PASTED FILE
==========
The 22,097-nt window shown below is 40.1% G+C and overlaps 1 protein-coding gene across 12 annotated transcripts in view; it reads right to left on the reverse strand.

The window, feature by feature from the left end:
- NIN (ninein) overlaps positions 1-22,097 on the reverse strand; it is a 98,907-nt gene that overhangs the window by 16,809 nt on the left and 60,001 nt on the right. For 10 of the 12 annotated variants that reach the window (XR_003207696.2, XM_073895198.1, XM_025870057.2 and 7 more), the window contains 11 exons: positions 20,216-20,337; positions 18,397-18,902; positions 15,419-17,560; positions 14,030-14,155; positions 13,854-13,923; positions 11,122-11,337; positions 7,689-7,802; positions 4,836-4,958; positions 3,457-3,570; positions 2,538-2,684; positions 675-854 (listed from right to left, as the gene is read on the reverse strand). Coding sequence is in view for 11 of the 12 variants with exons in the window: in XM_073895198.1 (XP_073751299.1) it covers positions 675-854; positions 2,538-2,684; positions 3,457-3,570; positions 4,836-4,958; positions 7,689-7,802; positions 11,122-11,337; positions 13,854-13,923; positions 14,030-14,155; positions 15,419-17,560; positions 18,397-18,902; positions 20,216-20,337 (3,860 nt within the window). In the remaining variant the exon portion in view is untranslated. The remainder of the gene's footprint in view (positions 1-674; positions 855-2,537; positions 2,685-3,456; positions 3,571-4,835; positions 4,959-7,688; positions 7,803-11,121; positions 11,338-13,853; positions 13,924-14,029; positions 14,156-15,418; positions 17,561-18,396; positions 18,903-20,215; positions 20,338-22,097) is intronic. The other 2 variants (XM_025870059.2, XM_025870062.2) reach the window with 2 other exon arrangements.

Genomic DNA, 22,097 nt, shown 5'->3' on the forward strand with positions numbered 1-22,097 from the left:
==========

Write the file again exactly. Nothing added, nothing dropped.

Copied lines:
The 22,097-nt window shown below is 40.1% G+C and overlaps 1 protein-coding gene across 12 annotated transcripts in view; it reads right to left on the reverse strand.

The window, feature by feature from the left end:
- NIN (ninein) overlaps positions 1-22,097 on the reverse strand; it is a 98,907-nt gene that overhangs the window by 16,809 nt on the left and 60,001 nt on the right. For 10 of the 12 annotated variants that reach the window (XR_003207696.2, XM_073895198.1, XM_025870057.2 and 7 more), the window contains 11 exons: positions 20,216-20,337; positions 18,397-18,902; positions 15,419-17,560; positions 14,030-14,155; positions 13,854-13,923; positions 11,122-11,337; positions 7,689-7,802; positions 4,836-4,958; positions 3,457-3,570; positions 2,538-2,684; positions 675-854 (listed from right to left, as the gene is read on the reverse strand). Coding sequence is in view for 11 of the 12 variants with exons in the window: in XM_073895198.1 (XP_073751299.1) it covers positions 675-854; positions 2,538-2,684; positions 3,457-3,570; positions 4,836-4,958; positions 7,689-7,802; positions 11,122-11,337; positions 13,854-13,923; positions 14,030-14,155; positions 15,419-17,560; positions 18,397-18,902; positions 20,216-20,337 (3,860 nt within the window). In the remaining variant the exon portion in view is untranslated. The remainder of the gene's footprint in view (positions 1-674; positions 855-2,537; positions 2,685-3,456; positions 3,571-4,835; positions 4,959-7,688; positions 7,803-11,121; positions 11,338-13,853; positions 13,924-14,029; positions 14,156-15,418; positions 17,561-18,396; positions 18,903-20,215; positions 20,338-22,097) is intronic. The other 2 variants (XM_025870059.2, XM_025870062.2) reach the window with 2 other exon arrangements.

Genomic DNA, 22,097 nt, shown 5'->3' on the forward strand with positions numbered 1-22,097 from the left: